National Coordinator for HIT gives country C- grade on interoperability

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Health information exchange nationwide has been patchy at best, according to National Coordinator for HIT Donald Rucker, MD, who gives the country a C-minus grade when it comes to interoperability.

In his testimony on Tuesday before the House Energy and Commerce Subcommittee on Health, Rucker commented that HIE is “highly patchy” on a national level, with “A students and F students” in different regions—that, in his estimation, “averages out to a C-minus” overall.

“There are more than 100 regional networks and multiple national-level organizations that support health information exchange,” testified Rucker. “While these organizations have made significant progress to expand interoperability, connectivity across networks has been limited due to variations and gaps in technical specifications, and in the participation and data use agreements that govern the secure exchange of health information.”

Also See: CommonWell, Carequality link seen as basis for nationwide interoperability

To address this shortfall, Rucker told lawmakers that under the 21st Century Cures Act, ONC this past January released the first draft of the Trusted Exchange Framework and the Common Agreement (TEFCA), which seeks to expand HIE nationwide and ensure that patients, providers, community and social services, and payers can access real-time healthcare data.

According to Rucker, the draft TEFCA—which generated more than 200 public comments—outlines the minimum set of principles, terms and conditions to support the development of a full common agreement that would enable HIE among disparate networks.

“We will release an updated draft for further public comment” in the coming months, he said.

Part A of the TEFCA, the principles for trusted exchange, provides a set of core principles by which qualified health information networks—as well as all HINs—and data sharing arrangements for data exchange should abide. Part B aligns to and builds on these principles to address a minimum set of terms and conditions to enable network-to-network exchange of electronic health information.

Part B includes the minimum required terms and conditions for trusted exchange that a Recognized Coordinating Entity (RCE)—selected through a competitive process—will use to develop a single common agreement that qualified health information networks and their participants will voluntarily agree to adopt.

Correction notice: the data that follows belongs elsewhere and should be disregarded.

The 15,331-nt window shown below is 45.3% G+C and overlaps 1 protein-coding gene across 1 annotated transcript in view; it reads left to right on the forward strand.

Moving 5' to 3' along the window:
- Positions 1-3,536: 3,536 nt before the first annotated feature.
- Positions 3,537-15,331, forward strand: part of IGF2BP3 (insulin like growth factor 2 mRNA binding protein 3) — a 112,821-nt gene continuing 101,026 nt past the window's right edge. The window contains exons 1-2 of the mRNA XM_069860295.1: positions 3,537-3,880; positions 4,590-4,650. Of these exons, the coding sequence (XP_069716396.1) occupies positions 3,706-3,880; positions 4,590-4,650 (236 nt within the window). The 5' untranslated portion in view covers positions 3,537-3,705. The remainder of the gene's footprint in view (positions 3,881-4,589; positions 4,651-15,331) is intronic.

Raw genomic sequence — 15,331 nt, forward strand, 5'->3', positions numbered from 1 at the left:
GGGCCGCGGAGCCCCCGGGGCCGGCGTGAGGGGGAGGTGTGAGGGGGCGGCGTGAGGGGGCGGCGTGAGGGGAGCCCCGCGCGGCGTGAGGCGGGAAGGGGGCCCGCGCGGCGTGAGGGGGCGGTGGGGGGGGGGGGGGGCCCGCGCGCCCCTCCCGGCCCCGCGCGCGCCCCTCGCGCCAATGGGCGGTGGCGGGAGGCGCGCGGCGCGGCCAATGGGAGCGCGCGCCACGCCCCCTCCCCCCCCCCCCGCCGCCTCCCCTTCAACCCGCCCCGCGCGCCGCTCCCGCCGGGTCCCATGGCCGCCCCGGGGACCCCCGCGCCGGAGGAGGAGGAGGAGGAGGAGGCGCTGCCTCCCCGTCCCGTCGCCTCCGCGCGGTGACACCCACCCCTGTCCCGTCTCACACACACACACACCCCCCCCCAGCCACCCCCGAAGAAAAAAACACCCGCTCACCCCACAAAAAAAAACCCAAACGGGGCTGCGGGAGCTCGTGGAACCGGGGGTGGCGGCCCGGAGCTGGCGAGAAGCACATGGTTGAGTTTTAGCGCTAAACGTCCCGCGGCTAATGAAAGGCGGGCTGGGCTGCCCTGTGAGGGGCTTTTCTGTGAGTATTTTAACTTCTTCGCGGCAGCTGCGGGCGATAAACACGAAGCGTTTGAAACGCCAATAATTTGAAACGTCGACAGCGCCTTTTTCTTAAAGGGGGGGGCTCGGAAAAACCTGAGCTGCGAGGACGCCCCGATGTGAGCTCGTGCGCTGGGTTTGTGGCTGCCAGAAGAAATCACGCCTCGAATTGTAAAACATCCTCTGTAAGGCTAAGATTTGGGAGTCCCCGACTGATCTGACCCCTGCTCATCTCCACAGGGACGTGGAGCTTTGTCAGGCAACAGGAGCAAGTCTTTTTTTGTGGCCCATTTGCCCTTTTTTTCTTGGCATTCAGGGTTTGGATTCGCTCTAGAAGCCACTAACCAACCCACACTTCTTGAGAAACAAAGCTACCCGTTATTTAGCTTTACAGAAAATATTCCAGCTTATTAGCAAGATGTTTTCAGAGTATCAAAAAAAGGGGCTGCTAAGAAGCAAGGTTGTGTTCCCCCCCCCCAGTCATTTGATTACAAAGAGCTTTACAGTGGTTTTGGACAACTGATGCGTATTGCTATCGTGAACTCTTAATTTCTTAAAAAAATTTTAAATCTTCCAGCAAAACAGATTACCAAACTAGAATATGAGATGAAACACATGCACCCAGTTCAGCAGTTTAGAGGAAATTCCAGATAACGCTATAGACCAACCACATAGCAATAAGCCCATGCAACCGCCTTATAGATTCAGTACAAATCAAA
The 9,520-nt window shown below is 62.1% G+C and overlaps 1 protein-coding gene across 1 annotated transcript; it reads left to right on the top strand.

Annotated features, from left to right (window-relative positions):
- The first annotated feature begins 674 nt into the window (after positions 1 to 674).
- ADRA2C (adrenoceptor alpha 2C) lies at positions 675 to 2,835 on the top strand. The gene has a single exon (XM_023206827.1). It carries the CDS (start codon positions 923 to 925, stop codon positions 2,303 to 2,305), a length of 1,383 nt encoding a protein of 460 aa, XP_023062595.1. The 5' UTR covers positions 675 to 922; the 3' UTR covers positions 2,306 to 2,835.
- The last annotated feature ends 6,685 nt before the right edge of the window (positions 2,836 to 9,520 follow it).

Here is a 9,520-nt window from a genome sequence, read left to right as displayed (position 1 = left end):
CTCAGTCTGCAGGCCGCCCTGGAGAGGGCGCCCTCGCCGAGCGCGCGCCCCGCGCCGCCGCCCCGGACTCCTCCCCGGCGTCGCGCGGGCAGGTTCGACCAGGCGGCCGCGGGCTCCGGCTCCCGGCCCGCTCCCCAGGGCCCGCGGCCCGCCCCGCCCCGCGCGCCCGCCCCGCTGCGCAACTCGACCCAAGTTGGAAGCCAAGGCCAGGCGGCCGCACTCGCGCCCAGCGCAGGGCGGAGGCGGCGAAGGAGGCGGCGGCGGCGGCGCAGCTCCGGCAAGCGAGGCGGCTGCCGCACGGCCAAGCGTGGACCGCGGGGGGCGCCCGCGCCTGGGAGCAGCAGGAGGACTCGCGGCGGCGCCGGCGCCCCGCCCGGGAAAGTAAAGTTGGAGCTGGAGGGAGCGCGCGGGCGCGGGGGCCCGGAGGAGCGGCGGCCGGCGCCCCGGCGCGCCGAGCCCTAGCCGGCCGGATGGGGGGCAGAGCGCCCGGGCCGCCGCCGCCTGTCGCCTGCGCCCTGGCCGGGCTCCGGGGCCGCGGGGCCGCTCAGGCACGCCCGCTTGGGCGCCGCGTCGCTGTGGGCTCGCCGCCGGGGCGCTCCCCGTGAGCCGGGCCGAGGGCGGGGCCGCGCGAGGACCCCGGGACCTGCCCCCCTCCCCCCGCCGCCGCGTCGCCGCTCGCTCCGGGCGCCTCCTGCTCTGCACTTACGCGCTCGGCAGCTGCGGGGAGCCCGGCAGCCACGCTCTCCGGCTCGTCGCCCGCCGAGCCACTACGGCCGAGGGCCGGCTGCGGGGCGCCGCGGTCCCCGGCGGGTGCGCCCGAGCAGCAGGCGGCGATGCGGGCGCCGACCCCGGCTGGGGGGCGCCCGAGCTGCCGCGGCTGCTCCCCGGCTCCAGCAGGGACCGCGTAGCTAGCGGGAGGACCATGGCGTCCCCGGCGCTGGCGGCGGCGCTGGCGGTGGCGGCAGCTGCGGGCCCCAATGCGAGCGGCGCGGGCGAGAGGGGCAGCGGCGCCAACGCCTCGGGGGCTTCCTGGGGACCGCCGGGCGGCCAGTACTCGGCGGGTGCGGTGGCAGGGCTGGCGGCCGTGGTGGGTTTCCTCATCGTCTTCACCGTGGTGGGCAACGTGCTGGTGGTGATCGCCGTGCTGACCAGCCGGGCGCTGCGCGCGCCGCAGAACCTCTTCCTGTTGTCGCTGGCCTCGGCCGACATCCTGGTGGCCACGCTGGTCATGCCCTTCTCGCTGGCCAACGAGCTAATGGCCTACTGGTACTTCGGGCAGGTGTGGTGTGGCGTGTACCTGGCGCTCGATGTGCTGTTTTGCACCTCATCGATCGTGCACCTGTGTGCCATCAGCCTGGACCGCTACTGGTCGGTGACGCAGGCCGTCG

“The Cures Act’s focus on trusted exchange is an important step for advancing an interoperable health system,” Rucker added. “Together, the Trusted Exchange Framework and Common Agreement will provide the governance necessary to scale a functioning system of connected health information networks that can grow over time to meet the demands of consumers, healthcare providers, health plans and other stakeholders.”

However, in a statement for the record sent to the House subcommittee for Tuesday’s hearing, the College of Healthcare Information Management Executives noted that providers have concerns about being able to put into practice what was outlined under ONC’s draft TEFCA.

“The feasibility of revising all data exchange agreements on such a tight timeline, as proposed, is problematic,” according to CHIME. “The complexity and aggressive timeframes could discourage some organizations from participating in TEFCA, at least initially. Also, the critical mass of TEFCA participation necessary for benefit to outweigh burden for most participants has not been discussed, nor has ONC shared any projections for TEFCA uptake.”

In addition, the group called for clarification from ONC as to the consequences to an organization for not participating in TEFCA.

“For example, could choosing not to participate be construed as data blocking?” asked CHIME. “ONC must clarify how they envision the interface between TEFCA participation and data blocking regulations during the comment period on the data blocking rule. Also, we are unclear about what the impact to providers will be if some HIEs in their region join TEFCA while others do not. ONC must clarify this as well.”

ONC’s proposed information blocking rule, which has yet to be made public, has been under review at the Office of Management and Budget since September.

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